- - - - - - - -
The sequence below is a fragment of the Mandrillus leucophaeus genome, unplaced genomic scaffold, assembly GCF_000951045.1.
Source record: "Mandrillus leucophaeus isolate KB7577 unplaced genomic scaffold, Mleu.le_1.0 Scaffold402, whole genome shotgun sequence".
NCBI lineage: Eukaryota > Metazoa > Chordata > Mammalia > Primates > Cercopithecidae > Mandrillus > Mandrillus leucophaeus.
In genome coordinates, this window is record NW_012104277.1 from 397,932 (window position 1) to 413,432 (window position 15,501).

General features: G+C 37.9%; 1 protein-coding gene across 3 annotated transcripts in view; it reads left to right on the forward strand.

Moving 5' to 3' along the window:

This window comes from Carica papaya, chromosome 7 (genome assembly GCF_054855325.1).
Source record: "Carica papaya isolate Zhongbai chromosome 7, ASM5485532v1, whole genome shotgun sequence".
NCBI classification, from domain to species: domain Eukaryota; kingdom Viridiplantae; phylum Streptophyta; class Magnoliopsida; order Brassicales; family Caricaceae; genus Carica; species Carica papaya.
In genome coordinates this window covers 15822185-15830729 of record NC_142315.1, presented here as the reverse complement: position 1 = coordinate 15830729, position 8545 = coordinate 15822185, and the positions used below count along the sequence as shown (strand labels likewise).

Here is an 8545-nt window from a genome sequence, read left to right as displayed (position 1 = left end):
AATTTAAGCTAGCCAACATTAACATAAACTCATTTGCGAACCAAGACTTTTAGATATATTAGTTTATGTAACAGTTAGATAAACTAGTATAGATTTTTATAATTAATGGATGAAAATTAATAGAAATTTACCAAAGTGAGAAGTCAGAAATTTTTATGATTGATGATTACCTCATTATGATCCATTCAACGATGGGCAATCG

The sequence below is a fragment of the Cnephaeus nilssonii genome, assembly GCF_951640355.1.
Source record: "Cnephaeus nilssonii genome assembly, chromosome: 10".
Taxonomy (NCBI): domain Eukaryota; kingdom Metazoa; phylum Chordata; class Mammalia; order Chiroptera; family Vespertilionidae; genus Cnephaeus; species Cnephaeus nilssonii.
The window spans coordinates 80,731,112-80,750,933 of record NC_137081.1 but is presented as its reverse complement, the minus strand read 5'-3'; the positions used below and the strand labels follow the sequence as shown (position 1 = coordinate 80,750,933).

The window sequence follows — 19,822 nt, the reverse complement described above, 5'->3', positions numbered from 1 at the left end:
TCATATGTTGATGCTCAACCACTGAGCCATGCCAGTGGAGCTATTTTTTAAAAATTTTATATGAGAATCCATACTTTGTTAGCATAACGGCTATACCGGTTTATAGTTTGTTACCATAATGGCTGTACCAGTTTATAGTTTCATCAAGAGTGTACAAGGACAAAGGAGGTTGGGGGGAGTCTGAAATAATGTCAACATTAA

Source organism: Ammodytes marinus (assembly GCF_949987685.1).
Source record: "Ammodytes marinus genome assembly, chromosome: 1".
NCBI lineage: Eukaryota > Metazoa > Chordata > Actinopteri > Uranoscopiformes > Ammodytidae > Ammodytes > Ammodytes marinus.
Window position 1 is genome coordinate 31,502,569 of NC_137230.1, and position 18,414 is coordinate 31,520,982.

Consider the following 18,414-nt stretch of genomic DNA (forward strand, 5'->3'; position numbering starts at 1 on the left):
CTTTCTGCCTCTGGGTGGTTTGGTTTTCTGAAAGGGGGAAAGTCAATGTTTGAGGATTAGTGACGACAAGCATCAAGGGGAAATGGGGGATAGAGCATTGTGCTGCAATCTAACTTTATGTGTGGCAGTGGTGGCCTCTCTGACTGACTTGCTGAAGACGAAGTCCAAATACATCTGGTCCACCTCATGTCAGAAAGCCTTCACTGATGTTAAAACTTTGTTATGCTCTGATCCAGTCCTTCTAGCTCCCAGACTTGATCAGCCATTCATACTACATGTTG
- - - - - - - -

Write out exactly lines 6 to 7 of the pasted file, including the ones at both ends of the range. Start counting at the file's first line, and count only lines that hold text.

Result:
Moving 5' to 3' along the window:

This window comes from Carica papaya, chromosome 7 (genome assembly GCF_054855325.1).